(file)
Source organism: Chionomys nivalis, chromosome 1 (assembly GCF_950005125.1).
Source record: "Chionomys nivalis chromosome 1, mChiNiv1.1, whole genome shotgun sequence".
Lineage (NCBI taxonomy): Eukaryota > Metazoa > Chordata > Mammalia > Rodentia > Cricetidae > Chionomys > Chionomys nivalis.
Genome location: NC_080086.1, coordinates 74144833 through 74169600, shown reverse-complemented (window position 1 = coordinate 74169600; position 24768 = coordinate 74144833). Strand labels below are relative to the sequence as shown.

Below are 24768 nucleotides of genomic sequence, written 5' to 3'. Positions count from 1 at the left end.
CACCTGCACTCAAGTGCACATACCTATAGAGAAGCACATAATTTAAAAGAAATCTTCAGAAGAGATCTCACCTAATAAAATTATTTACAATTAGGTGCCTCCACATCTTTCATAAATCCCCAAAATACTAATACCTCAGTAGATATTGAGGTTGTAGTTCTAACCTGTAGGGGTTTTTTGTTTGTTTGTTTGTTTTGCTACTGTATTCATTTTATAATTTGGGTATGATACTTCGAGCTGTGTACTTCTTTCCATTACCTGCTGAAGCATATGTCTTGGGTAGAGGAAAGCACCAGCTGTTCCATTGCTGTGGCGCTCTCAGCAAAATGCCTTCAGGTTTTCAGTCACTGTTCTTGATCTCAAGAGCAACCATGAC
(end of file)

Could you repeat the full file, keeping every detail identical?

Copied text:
Source organism: Chionomys nivalis, chromosome 1 (assembly GCF_950005125.1).
Source record: "Chionomys nivalis chromosome 1, mChiNiv1.1, whole genome shotgun sequence".
Lineage (NCBI taxonomy): Eukaryota > Metazoa > Chordata > Mammalia > Rodentia > Cricetidae > Chionomys > Chionomys nivalis.
Genome location: NC_080086.1, coordinates 74144833 through 74169600, shown reverse-complemented (window position 1 = coordinate 74169600; position 24768 = coordinate 74144833). Strand labels below are relative to the sequence as shown.

Below are 24768 nucleotides of genomic sequence, written 5' to 3'. Positions count from 1 at the left end.
CACCTGCACTCAAGTGCACATACCTATAGAGAAGCACATAATTTAAAAGAAATCTTCAGAAGAGATCTCACCTAATAAAATTATTTACAATTAGGTGCCTCCACATCTTTCATAAATCCCCAAAATACTAATACCTCAGTAGATATTGAGGTTGTAGTTCTAACCTGTAGGGGTTTTTTGTTTGTTTGTTTGTTTTGCTACTGTATTCATTTTATAATTTGGGTATGATACTTCGAGCTGTGTACTTCTTTCCATTACCTGCTGAAGCATATGTCTTGGGTAGAGGAAAGCACCAGCTGTTCCATTGCTGTGGCGCTCTCAGCAAAATGCCTTCAGGTTTTCAGTCACTGTTCTTGATCTCAAGAGCAACCATGAC